PNB chief executive SS Mallikarjuna Rao admitted that the non-recognition of slippages had helped margins and that the 3.21% NIM should be considered an exception.
Large banks, many of these from the public-sector pack, saw an expansion in their net interest margins (NIMs) in the quarter ended September as falling interest rates helped cut their outgo on deposits. A judicial order barring the recognition of fresh slippages after August 31 also helped NIMs. In contrast, a few large lenders from the private sector reported shrinkage in margins as they were unable to profitably deploy the large amount of liquidity in their hands.
Given the excess liquidity and muted loan growth, large banks have slashed rates sharply over the past year, with one-year term deposit rates down 100-160 basis points (bps), according to a recent report by Credit Suisse. “With the sharp drop in funding costs over the past year, while lending rates have also come off, spreads have widened and have aided NIMs despite the excess liquidity on bank balance sheets,” the report said.
State Bank of India (SBI), Bank of Baroda (BoB) and Punjab National Bank (PNB) — the three largest state-owned lenders — saw their NIMs expand 12-71 bps sequentially in Q2FY21. Among private lenders, Axis Bank’s NIM rose 18 bps and Kotak Mahindra Bank’s NIM saw a 12-bps increase from Q1FY21.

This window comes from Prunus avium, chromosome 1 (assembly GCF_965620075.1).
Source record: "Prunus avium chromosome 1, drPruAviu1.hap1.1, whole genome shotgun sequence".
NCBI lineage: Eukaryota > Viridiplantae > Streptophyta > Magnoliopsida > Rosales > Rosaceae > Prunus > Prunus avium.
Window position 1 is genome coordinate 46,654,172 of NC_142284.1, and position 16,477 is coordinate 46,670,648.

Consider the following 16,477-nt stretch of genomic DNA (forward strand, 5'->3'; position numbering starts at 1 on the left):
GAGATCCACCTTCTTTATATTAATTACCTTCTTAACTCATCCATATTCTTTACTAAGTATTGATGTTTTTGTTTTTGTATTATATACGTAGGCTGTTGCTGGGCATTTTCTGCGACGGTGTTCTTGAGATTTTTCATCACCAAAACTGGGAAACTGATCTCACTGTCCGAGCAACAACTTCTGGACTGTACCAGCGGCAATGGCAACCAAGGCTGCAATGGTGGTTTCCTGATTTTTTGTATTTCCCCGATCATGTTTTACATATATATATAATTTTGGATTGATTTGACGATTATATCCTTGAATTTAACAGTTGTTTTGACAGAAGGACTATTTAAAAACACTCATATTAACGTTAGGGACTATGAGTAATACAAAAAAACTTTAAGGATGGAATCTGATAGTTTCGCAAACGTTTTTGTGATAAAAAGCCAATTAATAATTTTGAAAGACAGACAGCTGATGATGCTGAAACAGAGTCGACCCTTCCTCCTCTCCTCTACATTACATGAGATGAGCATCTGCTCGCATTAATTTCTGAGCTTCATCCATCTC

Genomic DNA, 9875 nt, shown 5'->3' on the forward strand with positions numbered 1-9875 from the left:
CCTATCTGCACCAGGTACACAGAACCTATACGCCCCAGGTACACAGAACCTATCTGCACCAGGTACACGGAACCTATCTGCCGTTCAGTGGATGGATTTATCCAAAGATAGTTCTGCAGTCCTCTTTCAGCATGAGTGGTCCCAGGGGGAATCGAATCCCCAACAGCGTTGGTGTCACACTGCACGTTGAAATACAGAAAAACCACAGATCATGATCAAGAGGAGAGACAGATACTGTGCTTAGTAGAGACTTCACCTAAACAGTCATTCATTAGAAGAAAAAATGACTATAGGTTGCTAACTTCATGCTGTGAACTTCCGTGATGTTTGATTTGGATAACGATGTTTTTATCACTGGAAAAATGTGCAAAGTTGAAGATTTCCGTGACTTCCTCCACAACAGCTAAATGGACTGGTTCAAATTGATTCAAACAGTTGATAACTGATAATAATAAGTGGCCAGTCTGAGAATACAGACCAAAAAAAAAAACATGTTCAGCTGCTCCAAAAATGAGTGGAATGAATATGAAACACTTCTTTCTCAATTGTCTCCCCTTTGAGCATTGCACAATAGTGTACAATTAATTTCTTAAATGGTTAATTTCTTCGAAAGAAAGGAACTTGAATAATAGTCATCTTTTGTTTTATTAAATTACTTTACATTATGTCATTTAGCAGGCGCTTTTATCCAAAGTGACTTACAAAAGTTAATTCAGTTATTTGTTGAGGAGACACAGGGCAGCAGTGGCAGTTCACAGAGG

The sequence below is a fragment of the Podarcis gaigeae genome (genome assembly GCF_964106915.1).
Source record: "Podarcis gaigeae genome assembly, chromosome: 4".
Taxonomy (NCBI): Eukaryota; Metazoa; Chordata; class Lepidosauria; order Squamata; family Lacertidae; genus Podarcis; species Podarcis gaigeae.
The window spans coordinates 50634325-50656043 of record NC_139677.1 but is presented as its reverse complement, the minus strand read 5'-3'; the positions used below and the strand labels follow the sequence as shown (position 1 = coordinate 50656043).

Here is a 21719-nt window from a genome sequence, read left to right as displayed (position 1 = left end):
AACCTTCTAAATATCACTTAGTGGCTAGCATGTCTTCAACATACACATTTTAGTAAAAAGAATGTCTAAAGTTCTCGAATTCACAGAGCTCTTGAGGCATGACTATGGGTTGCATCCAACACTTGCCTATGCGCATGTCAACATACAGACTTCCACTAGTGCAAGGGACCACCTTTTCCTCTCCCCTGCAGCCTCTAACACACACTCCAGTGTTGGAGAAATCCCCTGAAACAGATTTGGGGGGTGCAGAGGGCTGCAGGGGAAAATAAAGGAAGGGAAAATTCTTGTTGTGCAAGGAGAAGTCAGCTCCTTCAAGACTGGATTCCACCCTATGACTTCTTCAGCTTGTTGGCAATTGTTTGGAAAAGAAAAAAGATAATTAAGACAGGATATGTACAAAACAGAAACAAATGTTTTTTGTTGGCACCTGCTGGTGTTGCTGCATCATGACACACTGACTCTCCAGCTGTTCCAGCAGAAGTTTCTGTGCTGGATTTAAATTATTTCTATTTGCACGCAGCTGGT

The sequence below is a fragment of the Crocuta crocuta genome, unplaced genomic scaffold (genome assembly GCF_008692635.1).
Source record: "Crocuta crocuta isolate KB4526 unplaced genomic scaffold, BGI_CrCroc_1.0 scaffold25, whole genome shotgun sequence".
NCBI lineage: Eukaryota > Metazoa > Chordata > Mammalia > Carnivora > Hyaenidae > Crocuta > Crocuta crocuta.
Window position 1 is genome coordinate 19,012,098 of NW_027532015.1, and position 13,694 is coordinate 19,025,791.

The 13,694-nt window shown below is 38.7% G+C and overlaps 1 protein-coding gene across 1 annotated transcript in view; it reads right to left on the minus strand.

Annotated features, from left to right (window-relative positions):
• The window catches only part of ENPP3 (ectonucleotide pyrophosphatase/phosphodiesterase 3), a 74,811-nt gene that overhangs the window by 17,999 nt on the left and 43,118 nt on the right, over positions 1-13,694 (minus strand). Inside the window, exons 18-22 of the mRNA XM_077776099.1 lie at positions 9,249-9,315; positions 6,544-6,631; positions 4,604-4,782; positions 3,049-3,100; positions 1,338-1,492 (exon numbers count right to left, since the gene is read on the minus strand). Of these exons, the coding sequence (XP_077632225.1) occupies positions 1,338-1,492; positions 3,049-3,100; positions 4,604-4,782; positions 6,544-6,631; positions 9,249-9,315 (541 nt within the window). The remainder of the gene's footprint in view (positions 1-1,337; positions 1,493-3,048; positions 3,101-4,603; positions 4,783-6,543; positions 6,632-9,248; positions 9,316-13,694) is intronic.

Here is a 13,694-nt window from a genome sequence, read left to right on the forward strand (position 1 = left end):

PNB chief executive SS Mallikarjuna Rao admitted that the non-recognition of slippages had helped margins and that the 3.21% NIM should be considered an exception. “Second, we have also adopted a change in what you call income recognition in case of recoveries which are adjusted in NPA (non-performing asset) accounts,” Rao said, adding that PNB will be able to register a NIM of 2.75-2.8% for the full year.
Moreover, a scenario of limited credit demand is leading to greater competition among banks for good borrowers and that, in turn, could pressurise NIMs, bankers said. AK Das, MD and CEO, Bank of India (BoI), said last week that competition and rate-cut transmission to loans will both hit margins in the quarters ahead.
“There is a lot of competition in the market and demand is also not that great, especially from the manufacturing side. Margins will therefore continue to be under stress, but we will make attempts to cover it up through volume growth in advances,” he said. BoI’s NIM rose 18 bps sequentially to 2.66% in Q2.
Notable exceptions to the trend are private players HDFC Bank, ICICI Bank and IndusInd Bank. All three saw a sequential decline in NIMs despite lower deposit rates. The element of excess liquidity hit margins for all three. HDFC Bank told analysts that its average liquidity coverage ratio increased to 153% in Q2 from 140% in Q1, in line with its strategy to build on deposits. Srinivasan Vaidyanathan, chief financial officer, HDFC Bank, said that while the excess liquidity position in the bank positions it to cater to potential loan demand in the future, it impacted the current NIM by around 15 bps.
ICICI Bank also attributed the shrinkage in margin to surplus liquidity and said they would rather focus on getting good customers than specifically on margins. “It will be a function of how the credit growth pans out. We are really not targeting a credit growth (figure). If growth comes and it meets our expectations, automatically the carry that we have on excess liquidity will come down,” the management said in a post-results call.